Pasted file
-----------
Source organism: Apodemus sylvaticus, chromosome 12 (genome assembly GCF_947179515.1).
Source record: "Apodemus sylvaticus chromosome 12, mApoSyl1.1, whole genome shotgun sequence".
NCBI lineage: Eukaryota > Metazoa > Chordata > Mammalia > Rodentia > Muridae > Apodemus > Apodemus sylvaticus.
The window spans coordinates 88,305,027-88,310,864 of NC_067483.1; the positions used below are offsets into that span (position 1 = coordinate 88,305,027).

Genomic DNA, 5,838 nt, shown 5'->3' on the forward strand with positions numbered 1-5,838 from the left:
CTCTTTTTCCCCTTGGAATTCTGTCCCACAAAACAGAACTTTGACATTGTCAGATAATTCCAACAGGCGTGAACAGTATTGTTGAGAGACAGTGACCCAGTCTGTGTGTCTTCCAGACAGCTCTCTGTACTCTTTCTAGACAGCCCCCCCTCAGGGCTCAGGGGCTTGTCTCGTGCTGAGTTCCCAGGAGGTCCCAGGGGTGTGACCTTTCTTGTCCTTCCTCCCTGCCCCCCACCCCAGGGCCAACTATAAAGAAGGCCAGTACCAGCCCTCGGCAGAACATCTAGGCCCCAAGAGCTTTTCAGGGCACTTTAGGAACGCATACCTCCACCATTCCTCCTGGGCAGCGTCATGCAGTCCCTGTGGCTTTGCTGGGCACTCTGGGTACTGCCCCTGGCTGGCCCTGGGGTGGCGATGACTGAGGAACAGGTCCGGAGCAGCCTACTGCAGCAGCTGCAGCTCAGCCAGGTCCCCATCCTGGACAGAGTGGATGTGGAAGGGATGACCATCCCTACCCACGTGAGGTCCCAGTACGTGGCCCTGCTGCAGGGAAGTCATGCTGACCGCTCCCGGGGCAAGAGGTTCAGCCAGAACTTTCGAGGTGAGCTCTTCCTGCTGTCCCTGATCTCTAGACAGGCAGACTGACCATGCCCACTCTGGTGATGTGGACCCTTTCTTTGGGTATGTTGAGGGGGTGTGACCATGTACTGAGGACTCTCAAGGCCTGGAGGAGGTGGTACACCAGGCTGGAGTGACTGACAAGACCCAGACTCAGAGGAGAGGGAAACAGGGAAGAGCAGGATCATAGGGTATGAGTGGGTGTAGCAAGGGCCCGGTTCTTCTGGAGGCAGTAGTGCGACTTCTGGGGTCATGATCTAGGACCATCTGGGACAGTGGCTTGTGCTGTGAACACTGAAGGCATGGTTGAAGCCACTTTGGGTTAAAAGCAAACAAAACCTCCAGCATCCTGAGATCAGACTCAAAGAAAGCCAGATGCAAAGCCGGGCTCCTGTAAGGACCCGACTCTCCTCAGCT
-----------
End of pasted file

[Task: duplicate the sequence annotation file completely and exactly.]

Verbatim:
Source organism: Apodemus sylvaticus, chromosome 12 (genome assembly GCF_947179515.1).
Source record: "Apodemus sylvaticus chromosome 12, mApoSyl1.1, whole genome shotgun sequence".
NCBI lineage: Eukaryota > Metazoa > Chordata > Mammalia > Rodentia > Muridae > Apodemus > Apodemus sylvaticus.
The window spans coordinates 88,305,027-88,310,864 of NC_067483.1; the positions used below are offsets into that span (position 1 = coordinate 88,305,027).

Genomic DNA, 5,838 nt, shown 5'->3' on the forward strand with positions numbered 1-5,838 from the left:
CTCTTTTTCCCCTTGGAATTCTGTCCCACAAAACAGAACTTTGACATTGTCAGATAATTCCAACAGGCGTGAACAGTATTGTTGAGAGACAGTGACCCAGTCTGTGTGTCTTCCAGACAGCTCTCTGTACTCTTTCTAGACAGCCCCCCCTCAGGGCTCAGGGGCTTGTCTCGTGCTGAGTTCCCAGGAGGTCCCAGGGGTGTGACCTTTCTTGTCCTTCCTCCCTGCCCCCCACCCCAGGGCCAACTATAAAGAAGGCCAGTACCAGCCCTCGGCAGAACATCTAGGCCCCAAGAGCTTTTCAGGGCACTTTAGGAACGCATACCTCCACCATTCCTCCTGGGCAGCGTCATGCAGTCCCTGTGGCTTTGCTGGGCACTCTGGGTACTGCCCCTGGCTGGCCCTGGGGTGGCGATGACTGAGGAACAGGTCCGGAGCAGCCTACTGCAGCAGCTGCAGCTCAGCCAGGTCCCCATCCTGGACAGAGTGGATGTGGAAGGGATGACCATCCCTACCCACGTGAGGTCCCAGTACGTGGCCCTGCTGCAGGGAAGTCATGCTGACCGCTCCCGGGGCAAGAGGTTCAGCCAGAACTTTCGAGGTGAGCTCTTCCTGCTGTCCCTGATCTCTAGACAGGCAGACTGACCATGCCCACTCTGGTGATGTGGACCCTTTCTTTGGGTATGTTGAGGGGGTGTGACCATGTACTGAGGACTCTCAAGGCCTGGAGGAGGTGGTACACCAGGCTGGAGTGACTGACAAGACCCAGACTCAGAGGAGAGGGAAACAGGGAAGAGCAGGATCATAGGGTATGAGTGGGTGTAGCAAGGGCCCGGTTCTTCTGGAGGCAGTAGTGCGACTTCTGGGGTCATGATCTAGGACCATCTGGGACAGTGGCTTGTGCTGTGAACACTGAAGGCATGGTTGAAGCCACTTTGGGTTAAAAGCAAACAAAACCTCCAGCATCCTGAGATCAGACTCAAAGAAAGCCAGATGCAAAGCCGGGCTCCTGTAAGGACCCGACTCTCCTCAGCT